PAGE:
Former White House press secretary Sarah Huckabee Sanders said Tuesday in an exclusive interview on ABC’s “Good Morning America” that her former colleagues who have criticized President Donald Trump after leaving their positions were “disgruntled employees” who “have tried to push their own agenda.”
Sanders, whose memoir was published Tuesday, told ABC News Chief Anchor George Stephanopoulos that the cacophony of negative comments from former officials — including former National Security Adviser John Bolton, former Secretary of State Rex Tillerson, and former Defense Secretary Jim Mattis — contrasted sharply with her own account because hers was “honest.”
“It’s really simple,” Sanders said. “I think mine is actually the honest account. You’re looking at people who have left as disgruntled employees, people who have tried to push their own agenda.”
Sanders’ book, “Speaking for Myself: Faith, Freedom, and the Fight of Our Lives Inside the Trump White House,” covers her years in the White House. She said it was “very candid, very authentic and shows you a different side of the president.”
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One voice critical of Trump — Retired Gen. John F. Kelly, a former White House chief of staff under Trump — has remained silent in the past several days after a report in The Atlantic last week said Trump had made disparaging remarks about members of the military.
Pressed by Stephanopoulos on why Kelly had not spoken out to defend the president, as Sanders and numerous other current and former officials had, Sanders said, “That’s a question you’d have to ask General Kelly.”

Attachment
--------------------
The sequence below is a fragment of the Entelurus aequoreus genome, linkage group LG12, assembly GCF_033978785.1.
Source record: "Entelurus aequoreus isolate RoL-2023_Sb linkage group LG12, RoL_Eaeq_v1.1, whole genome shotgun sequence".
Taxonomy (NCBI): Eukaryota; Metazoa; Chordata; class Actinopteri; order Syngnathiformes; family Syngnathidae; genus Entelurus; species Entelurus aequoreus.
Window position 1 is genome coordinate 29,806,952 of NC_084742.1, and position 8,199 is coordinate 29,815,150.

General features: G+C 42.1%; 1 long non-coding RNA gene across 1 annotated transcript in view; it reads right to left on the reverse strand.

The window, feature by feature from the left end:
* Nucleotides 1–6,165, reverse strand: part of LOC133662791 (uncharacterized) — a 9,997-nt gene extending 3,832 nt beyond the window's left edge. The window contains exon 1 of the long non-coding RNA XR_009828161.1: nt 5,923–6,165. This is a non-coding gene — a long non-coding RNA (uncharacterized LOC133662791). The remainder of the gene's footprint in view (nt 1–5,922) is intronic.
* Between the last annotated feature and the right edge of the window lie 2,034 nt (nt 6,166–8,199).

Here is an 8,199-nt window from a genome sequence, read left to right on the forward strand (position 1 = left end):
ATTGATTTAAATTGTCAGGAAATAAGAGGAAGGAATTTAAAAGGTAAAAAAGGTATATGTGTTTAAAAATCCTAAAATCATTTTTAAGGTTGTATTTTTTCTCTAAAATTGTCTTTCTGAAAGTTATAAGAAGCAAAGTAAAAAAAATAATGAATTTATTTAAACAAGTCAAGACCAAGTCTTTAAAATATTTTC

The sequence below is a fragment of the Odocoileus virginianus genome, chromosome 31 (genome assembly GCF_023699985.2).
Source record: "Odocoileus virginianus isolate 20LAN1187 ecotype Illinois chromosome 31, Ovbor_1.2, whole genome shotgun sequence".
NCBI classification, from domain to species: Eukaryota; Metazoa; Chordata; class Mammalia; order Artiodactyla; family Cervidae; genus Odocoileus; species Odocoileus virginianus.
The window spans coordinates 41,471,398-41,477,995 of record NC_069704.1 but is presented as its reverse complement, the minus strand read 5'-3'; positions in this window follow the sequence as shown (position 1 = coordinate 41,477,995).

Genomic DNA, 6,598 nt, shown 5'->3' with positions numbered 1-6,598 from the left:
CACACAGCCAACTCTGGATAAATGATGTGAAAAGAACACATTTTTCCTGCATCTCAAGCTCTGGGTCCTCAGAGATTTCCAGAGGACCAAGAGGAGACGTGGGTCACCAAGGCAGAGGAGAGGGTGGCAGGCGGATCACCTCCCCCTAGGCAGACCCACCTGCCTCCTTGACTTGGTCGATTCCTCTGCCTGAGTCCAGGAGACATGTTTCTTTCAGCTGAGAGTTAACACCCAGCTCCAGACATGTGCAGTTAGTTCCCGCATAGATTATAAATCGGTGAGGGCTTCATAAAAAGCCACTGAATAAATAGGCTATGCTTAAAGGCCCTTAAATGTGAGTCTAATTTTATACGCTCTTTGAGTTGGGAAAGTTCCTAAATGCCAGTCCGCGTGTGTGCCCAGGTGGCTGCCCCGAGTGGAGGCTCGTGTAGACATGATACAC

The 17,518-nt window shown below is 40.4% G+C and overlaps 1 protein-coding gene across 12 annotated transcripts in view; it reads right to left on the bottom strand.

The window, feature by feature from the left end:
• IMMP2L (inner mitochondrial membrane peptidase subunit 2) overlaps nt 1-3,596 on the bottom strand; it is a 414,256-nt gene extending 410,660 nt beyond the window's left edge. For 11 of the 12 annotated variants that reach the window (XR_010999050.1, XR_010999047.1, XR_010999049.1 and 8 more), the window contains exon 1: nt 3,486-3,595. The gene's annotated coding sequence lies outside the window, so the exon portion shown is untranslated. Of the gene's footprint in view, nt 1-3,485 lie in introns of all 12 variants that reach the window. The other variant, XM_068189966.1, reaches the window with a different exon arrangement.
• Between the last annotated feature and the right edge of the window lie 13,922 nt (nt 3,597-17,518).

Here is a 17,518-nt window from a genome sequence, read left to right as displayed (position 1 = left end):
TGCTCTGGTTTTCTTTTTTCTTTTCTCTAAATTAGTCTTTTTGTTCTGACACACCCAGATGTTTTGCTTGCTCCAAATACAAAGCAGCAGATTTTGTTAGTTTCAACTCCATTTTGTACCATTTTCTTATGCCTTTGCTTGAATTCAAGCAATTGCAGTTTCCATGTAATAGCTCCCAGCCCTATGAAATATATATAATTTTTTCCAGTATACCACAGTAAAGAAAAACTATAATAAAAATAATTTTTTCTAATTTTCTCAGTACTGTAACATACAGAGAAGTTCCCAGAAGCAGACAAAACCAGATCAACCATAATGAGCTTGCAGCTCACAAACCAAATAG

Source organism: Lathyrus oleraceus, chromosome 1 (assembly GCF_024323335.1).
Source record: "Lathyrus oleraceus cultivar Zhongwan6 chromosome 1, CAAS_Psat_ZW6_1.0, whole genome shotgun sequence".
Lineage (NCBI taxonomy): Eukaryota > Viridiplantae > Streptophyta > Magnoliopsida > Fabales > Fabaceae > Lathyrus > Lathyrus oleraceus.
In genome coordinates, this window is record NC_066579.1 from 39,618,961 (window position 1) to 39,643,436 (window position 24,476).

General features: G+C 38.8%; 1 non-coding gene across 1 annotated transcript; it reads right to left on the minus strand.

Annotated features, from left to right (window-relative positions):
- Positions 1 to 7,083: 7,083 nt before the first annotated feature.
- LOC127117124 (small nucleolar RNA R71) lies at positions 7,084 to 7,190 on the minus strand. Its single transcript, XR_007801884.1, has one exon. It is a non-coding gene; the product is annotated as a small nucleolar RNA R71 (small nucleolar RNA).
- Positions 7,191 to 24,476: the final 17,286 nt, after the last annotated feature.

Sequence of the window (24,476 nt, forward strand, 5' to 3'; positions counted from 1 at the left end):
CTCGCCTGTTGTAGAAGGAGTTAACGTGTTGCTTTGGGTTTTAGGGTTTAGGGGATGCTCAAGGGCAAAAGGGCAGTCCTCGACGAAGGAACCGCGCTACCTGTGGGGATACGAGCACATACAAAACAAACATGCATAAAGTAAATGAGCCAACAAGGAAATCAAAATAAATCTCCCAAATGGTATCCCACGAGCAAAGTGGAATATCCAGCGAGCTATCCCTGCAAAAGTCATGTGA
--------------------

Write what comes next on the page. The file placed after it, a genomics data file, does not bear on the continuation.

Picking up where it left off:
Sanders said she was present on the day Trump reportedly called fallen service members “losers” and “suckers” and that “those comments didn’t happen.” ABC News has not confirmed The Atlantic’s account.
In a later interview on “The View,” Sanders sidestepped a question from co-host Meghan McCain about Trump’s past “incendiary” comments about her father, the late Sen. John McCain, and other members of the military — and how that makes these allegations more believable even though they come from anonymous sources.
She said she “witnessed firsthand the president’s respect and admiration for the men and women of our armed forces.”
Pressed by McCain, Sanders later added, “There’s no denying the fact that not only did Donald Trump dislike your father, your father disliked the president.”
“I’m not saying that there weren’t some moments that were heated, that were not of the highest level of respect,” Sanders said, “but when it comes to who this president is, at his heart, and how he feels about the men and women of our armed services, I can say for my own experience he has a great level of respect.”
She said she was not present for an incident in 2017, when, according to The Atlantic, standing beside the grave of Kelly’s son, who died in Afghanistan in 2010, Trump said: “I don’t get it. What was in it for them?”
“I was not standing next to the president for that, no,” Sanders said.
Trump’s former personal attorney, Michael Cohen, also has a book critical of the president out Tuesday.
“Having a difference of opinion is not a bad thing,” Sanders said on “Good Morning America.” “I think that’s one of the reasons the president has been successful. He’s willing to listen to those people.”
The former press secretary would not confirm speculation she was considering a run for governor of Arkansas, her home state. Her father, Mike Huckabee, served as governor from 1996 to 2007.
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“We’ll see,” Sanders said. “Right now my focus is on the 2020 election, helping the president get re-elected. I’d love to see us pick up some more seats in the Senate and take back the House, and I’ll make a decision on that after we get through 2020.”
Sanders also said that being a mother helped her in her role as press secretary, from telling both reporters and children “no” to having a consistent message.
“I think being a mom made me a better press secretary, and being a press secretary for Donald Trump, I think, made me a better mom,” she said.